[A. Duane Litfin states, Bible Knowledge Commentary, NT edition, Walvoord & Zuck, editors, Victor Books, USA; 1988, p. 742]:

"Paul offered instruction on how Timothy [as a pastor and the congregation as a whole] must deal with the widows in the congregation. Throughout the Old and New Testaments widows, along with aliens and orphans, are viewed as special objects of God's mercy. As such they are to be taken under the wing of the congregation (cf. Deut. 10:18; 14:29; 24:17-21; Acts 6:1-7; James 1:27)."

[Compare Jas 1:27]:

"Religion that God our Father accepts as pure and faultless is this: to look after orphans and widows in their distress and to keep oneself from being polluted by the world."

[1 Tim 5:3]:

(v. 3) "Give proper recognition to widows who are left all alone.

["recognition" = lit., "honor"

In other words, the local church is to give proper help to widows who are in real need, i.e., who are all alone and dependent and cannot provide for themselves]


Just as all believers have the responsibility to care for those needing help, so much the more for widows and orphans and even more for family members in need:

[1 Tim 5:4-8, 16]:

(v. 4) "But if a widow has children or grandchildren, these [children and grandchildren] should learn first of all to put their religion into practice by caring for their own family and so repaying their parents and grandparents, for this is pleasing to God.

[Notice that a primary responsibility of the believer is to take care of his/her parents who are really in need. And notice that it was not just the sons, but also the daughters - the women who had the means to provide for their parents and grandparents]:

(v. 5) The widow who is really in need and left all alone puts her hope in God and continues night and day to pray and to ask God for help.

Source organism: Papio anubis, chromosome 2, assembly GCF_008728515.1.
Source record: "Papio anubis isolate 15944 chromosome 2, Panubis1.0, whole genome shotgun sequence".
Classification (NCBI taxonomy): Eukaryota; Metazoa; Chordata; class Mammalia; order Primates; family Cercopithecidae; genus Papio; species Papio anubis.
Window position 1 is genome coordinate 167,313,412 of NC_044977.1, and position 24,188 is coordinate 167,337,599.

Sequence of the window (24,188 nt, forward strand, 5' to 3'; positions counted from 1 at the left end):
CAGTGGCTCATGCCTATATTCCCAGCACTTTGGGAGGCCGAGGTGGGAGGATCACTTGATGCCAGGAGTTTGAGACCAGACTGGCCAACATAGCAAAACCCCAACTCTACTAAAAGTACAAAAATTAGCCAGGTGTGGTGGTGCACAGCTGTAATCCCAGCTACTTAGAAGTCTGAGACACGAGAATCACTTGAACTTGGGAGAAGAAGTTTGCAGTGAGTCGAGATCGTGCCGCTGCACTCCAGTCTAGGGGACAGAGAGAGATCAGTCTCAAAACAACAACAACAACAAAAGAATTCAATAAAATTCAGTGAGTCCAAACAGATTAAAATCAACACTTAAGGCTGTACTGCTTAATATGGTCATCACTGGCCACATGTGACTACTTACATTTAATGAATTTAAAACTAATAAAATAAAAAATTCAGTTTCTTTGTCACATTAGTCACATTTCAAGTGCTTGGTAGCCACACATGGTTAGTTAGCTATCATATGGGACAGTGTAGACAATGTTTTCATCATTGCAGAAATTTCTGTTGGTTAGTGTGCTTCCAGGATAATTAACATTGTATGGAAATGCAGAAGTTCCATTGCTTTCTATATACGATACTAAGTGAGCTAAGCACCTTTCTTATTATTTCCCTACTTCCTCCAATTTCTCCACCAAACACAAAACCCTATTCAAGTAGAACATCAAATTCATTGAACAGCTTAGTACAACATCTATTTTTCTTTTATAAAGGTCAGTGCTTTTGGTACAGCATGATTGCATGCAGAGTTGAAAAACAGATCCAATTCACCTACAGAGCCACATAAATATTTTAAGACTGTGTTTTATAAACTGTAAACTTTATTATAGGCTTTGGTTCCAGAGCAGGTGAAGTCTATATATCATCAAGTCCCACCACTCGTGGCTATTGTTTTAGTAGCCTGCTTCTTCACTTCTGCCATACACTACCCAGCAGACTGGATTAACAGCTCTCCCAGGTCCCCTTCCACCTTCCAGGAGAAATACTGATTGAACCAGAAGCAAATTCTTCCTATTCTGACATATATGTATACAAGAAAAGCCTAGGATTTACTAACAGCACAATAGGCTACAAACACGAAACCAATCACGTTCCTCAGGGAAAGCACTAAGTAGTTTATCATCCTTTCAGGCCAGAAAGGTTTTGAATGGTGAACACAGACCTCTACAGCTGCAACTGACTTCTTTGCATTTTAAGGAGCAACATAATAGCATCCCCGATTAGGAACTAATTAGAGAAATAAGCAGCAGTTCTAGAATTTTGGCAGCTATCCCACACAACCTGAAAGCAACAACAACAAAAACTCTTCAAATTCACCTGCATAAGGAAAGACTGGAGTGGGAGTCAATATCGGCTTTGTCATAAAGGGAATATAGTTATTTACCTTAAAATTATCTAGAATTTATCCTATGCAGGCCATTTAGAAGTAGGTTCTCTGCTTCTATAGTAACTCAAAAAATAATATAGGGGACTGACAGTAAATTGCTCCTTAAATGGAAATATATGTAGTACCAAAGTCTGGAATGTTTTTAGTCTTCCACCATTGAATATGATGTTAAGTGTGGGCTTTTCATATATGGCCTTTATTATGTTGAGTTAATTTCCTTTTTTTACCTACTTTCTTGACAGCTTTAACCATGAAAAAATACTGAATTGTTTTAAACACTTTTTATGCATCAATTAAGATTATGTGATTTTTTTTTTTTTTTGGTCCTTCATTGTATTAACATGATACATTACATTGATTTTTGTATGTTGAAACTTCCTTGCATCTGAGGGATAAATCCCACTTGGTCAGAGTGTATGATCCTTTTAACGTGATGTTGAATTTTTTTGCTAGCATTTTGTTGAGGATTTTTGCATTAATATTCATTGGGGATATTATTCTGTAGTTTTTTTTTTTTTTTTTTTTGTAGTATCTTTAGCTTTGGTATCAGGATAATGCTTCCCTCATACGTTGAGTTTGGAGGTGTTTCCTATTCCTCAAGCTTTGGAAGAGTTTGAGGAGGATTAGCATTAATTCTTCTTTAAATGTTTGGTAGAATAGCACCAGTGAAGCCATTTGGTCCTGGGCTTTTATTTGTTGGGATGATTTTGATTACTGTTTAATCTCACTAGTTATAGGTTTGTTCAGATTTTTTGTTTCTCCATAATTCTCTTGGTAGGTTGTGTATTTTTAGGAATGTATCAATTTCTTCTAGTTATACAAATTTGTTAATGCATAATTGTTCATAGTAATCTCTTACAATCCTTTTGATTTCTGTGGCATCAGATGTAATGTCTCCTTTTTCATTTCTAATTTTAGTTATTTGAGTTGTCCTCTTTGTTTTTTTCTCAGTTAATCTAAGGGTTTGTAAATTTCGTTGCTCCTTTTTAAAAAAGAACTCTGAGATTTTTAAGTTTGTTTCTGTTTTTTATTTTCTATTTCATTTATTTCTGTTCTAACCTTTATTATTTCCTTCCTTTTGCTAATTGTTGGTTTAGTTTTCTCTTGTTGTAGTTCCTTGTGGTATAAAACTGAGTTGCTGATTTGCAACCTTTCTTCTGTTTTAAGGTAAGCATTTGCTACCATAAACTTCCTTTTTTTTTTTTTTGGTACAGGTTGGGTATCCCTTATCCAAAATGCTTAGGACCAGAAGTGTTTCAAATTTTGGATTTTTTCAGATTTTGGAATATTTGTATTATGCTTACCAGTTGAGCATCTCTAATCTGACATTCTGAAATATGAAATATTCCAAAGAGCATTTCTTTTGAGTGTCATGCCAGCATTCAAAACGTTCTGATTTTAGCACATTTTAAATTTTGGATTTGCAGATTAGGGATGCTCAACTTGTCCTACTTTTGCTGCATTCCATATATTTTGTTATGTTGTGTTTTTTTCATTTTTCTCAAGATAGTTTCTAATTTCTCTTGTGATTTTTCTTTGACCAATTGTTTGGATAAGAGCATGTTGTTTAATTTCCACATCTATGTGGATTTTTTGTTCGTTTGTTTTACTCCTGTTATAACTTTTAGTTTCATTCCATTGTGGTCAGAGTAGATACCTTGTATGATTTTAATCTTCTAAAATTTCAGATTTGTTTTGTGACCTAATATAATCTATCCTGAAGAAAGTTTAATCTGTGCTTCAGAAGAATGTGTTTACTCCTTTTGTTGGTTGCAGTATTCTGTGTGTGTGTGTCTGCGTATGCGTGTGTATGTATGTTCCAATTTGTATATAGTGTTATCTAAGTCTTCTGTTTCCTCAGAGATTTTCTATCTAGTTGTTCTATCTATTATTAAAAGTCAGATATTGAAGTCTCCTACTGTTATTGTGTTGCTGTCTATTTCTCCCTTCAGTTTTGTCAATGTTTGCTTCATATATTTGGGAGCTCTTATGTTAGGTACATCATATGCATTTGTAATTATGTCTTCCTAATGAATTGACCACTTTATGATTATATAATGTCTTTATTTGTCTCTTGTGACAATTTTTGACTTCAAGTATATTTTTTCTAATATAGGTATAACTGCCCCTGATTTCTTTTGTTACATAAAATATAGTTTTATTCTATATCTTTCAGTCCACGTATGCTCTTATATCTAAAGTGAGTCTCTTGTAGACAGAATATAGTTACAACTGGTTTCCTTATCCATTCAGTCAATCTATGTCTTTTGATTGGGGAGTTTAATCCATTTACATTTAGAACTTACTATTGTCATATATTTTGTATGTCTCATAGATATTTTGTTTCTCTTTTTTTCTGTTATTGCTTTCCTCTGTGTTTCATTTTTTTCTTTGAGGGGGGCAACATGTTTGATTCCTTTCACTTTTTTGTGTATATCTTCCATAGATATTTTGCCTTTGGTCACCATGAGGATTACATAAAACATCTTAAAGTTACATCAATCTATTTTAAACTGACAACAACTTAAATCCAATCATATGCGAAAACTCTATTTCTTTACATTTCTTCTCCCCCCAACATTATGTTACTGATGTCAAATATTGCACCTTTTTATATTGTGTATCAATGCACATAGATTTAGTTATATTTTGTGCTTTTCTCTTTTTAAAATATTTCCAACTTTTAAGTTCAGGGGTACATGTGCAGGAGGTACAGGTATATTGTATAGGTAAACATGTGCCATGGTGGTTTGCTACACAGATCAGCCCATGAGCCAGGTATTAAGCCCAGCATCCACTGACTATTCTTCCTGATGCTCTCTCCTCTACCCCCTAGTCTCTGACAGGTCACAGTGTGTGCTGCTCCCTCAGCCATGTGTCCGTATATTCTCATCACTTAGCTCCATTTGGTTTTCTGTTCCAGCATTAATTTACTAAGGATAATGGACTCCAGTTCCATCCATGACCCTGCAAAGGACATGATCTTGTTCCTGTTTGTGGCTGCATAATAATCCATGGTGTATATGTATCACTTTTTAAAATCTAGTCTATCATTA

(v. 6) But the widow who lives for pleasure is dead even while she lives.

(v. 7) Give the people these instructions, too, so that no one may be open to blame.

(v. 8) If anyone does not provide for his relatives, and especially for his immediate family, he has denied the faith and is worse than an unbeliever

(v. 16) If any woman who is a believer has widows in her family, she should help them and not let the church be burdened with them, so that the church can help those widows who are really in need."

[Compare Mk 7:9-13 (cf. Mt 15:1-9)]:

(v. 9) "And He [Jesus, (v. 5)] said to them: 'You have a fine way of setting aside the commands of God in order to observe your own traditions!

(v. 10) For Moses said, 'Honor your father and your mother,' and, 'Anyone who curses his father or mother must be put to death.' [Ex 20:12; Deut 5:16 & Ex 21:17; Lev 20:9]

(v. 11) But you say that if a man says to his father or mother: 'Whatever help you might otherwise have received from me is Corban' (that is, a gift devoted to God),

[The Pharisees were accused of allowing the setting aside of an individual's wealth as 'Corban', i.e., as a 'gift devoted to God' but in actuality the donor retained much of the value of it under false pretenses and thus avoided having to provide for their needy parents]

(v. 12) then [Jesus goes on to say] you no longer let him do anything for his father or mother.